Mallory has been criticized for her relationship with Nation of Islam leader Louis Farrakhan and support for Assata Shakur, a former Black Liberation Army member convicted of murder.[29][30][31] On February 25, 2018, Mallory attended a Saviours' Day speech led by Farrakhan where he made various anti-Semitic remarks, and later posted positive comments about the event on social media accounts.[32][33] This led some supporters of the march calling for Mallory and other Women's March leaders to resign.[3] In December 2018, The New York Times reported that "charges of anti-Semitism" stemming partly from the Farrakhan issue as well as Mallory's allegedly berating a Jewish organizer of the Women's March "are now roiling the movement and overshadowing plans for more marches next month". Mallory has disputed that they had made such remarks.[3]

Mallory responded by releasing a statement that condemned racism, anti-Semitism and homophobia, also writing "I do not wish to be held responsible for the words of others when my own history shows that I stand in opposition to them." She added that she believed building coalitions required working with people with whom she disagreed.[34][35][36] An early Women's March co-founder, Vanessa Wruble, said that she had been "pushed out" of the Women's March by Mallory and others because of her Jewish identity.[3] Another organizer, Evvie Harmon, said that she witnessed Mallory and her co-chair Carmen Perez berating Wruble, saying "your people hold all the wealth", remarks that Harmon described in an account to The New York Times and Tablet.[37][3] Mallory and Perez disputed that they made those remarks or that Wruble was mistreated for being Jewish.[3] On The View Mallory stated that she didn't agree with all of Farrakhan's statements and wouldn't use his language, but declined to condemn his previous antisemitic statements.[38] In an interview with Margaret Hoover, Mallory refused to say that Israel has a right to exist.[39]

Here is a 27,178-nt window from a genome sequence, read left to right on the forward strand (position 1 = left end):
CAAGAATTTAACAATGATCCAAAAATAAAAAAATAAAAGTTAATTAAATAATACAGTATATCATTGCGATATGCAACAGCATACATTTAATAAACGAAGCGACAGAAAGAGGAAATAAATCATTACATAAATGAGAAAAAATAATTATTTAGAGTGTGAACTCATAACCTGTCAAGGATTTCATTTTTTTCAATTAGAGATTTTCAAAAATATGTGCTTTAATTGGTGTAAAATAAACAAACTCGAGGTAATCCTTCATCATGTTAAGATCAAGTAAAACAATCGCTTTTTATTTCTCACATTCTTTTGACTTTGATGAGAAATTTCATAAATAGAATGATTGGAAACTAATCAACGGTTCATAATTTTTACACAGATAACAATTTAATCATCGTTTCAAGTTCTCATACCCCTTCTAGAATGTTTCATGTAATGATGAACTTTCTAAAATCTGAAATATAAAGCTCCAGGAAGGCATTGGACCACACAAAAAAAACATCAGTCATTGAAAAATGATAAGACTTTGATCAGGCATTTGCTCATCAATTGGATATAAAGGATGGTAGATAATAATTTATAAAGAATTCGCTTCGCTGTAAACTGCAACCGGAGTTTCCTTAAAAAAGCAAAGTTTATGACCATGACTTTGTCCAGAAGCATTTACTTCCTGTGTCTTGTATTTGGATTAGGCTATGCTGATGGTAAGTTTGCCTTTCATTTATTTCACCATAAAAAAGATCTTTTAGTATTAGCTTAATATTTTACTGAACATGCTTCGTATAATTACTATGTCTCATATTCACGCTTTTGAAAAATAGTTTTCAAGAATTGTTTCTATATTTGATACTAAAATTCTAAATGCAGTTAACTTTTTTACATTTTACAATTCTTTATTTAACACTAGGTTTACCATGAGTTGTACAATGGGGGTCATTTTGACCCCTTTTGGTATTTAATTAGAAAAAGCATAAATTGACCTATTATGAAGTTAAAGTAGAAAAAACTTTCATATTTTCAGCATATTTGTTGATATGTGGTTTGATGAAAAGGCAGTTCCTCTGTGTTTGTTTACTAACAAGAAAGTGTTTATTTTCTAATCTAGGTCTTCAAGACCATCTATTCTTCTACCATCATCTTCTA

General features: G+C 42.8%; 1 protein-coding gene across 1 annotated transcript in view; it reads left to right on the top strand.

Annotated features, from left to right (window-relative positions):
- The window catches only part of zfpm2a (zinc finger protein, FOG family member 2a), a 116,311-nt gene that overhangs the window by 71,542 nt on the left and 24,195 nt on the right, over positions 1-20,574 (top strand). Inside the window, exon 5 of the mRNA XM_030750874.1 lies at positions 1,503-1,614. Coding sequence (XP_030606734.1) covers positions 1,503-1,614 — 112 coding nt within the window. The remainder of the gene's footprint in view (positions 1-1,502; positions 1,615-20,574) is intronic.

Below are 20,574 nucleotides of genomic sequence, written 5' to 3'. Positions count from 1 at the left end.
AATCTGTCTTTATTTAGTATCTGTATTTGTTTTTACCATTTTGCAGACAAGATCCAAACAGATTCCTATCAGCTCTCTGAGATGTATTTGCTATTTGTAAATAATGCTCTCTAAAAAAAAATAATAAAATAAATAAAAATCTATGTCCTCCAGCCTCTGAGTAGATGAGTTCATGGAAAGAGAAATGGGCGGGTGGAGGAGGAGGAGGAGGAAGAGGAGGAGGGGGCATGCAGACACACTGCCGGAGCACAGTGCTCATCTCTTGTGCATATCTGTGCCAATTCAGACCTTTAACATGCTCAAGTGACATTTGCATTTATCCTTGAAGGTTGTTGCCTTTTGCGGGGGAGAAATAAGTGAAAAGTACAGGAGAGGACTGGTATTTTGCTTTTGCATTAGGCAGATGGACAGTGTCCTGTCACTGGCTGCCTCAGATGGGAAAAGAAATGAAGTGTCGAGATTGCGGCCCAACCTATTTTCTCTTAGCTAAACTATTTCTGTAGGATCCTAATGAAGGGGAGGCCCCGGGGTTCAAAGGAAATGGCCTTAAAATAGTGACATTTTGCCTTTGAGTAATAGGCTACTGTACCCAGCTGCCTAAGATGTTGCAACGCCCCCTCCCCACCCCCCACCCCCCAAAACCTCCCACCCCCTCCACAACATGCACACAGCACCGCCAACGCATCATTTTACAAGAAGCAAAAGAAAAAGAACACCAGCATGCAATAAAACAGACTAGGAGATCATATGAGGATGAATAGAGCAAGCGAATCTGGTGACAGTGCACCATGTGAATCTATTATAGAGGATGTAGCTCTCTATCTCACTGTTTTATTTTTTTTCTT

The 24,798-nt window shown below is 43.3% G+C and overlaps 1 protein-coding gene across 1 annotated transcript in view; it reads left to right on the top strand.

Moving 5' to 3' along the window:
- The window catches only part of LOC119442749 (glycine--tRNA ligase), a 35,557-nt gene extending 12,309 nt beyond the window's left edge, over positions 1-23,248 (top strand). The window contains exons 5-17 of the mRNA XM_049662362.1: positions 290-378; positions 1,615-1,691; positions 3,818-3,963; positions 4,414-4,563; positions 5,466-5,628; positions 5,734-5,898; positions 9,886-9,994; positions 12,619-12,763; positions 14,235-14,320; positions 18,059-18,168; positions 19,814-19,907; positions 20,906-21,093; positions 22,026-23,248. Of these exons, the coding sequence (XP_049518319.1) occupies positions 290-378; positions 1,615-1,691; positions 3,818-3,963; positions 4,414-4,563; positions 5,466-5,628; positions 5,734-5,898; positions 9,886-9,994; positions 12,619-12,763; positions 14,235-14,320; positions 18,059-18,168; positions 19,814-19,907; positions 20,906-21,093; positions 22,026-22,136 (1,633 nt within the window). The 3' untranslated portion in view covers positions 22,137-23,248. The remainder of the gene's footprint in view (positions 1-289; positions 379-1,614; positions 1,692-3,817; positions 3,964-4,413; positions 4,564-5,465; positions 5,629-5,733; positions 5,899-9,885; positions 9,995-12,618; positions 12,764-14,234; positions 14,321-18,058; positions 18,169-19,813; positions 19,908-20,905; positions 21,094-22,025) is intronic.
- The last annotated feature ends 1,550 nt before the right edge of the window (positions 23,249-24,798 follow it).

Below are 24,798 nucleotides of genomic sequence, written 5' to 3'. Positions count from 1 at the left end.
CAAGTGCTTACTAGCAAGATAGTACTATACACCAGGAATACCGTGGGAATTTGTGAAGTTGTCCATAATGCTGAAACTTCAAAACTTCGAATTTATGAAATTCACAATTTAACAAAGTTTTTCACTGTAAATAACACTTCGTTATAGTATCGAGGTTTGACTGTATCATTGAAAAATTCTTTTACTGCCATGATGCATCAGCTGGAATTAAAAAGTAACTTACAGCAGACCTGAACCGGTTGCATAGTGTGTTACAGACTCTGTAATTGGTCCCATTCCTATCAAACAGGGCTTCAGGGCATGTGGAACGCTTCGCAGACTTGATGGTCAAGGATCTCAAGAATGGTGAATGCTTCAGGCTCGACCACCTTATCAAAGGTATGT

References[edit]

  1. ^ "Tamika Mallory". Archives of Women's Political Communication. Retrieved 16 February 2019.
  2. ^ a b Al-Sibai, Noor. "The Women's March Organizers Made The 'TIME' 100 Most Influential List". Bustle. Retrieved 2018-12-31.
  3. ^ a b c d e f g Stockman, Farah (2018-12-23). "Women's March Roiled by Accusations of Anti-Semitism". The New York Times. ISSN 0362-4331. Retrieved 2018-12-31.